The Englischer Viertel lane accesses a hidden world behind the Bahnhofstrassse. The little road leads through a quiet residential district to old wooden agricultural buildings still used by local farmers.
This is Zermatt’s backyard, as it were. The lane leads from the church on Zermatt’s main square and along the rear of the Grand Hotel Zermatterhof. As the name suggests – Englischer Viertel means “English quarter” – the English have left their mark on Zermatt in many ways over the years. The lane is named after the many British visitors who came here in large numbers in the 19th century: to explore the alpine world, and to be the first to conquer the famous 4,000-metre peaks of Valais.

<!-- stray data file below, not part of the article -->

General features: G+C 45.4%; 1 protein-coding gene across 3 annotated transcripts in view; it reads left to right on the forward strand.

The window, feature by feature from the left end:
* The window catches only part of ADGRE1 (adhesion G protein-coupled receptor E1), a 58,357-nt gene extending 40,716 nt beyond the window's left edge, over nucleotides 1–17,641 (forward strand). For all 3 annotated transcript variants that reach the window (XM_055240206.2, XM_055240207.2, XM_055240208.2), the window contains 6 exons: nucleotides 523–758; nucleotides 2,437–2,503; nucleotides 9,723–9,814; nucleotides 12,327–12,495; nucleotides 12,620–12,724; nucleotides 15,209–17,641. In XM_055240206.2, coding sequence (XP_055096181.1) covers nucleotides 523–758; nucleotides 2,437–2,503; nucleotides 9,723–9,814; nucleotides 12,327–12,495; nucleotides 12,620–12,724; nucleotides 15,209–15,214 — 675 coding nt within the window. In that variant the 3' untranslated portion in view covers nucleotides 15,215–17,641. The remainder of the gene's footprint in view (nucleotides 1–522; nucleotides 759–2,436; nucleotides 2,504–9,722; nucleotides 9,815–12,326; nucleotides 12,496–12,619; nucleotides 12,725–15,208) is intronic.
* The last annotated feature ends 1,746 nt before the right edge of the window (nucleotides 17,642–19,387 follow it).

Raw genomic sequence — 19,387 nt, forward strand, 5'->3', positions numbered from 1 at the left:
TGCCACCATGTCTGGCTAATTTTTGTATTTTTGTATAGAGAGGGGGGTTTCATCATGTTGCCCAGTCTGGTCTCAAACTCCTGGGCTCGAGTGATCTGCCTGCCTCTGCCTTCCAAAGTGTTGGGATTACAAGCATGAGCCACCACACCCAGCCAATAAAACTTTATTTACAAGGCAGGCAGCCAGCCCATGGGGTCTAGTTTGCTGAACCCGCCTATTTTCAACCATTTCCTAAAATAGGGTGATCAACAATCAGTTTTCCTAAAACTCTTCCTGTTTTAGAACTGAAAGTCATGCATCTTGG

This district is home to houses dating from different periods. Some are in Walser style, combining stone and wood, others are typical of a mountain village, built of larch. One of the barns stands crooked, perched on stilts and balanced on flat slabs of stone to keep out mice. The buildings are beautifully adorned with flowers.
The Englischer Viertel lane leads straight to the Inderbinen fountain. This memorial fountain commemorates the most famous of all Zermatt mountain guides, Ulrich Inderbinen, who lived from 1900 to 2004. From here, a lane on the left leads to the heart of the old village, with 30 old wooden barns, stores and houses.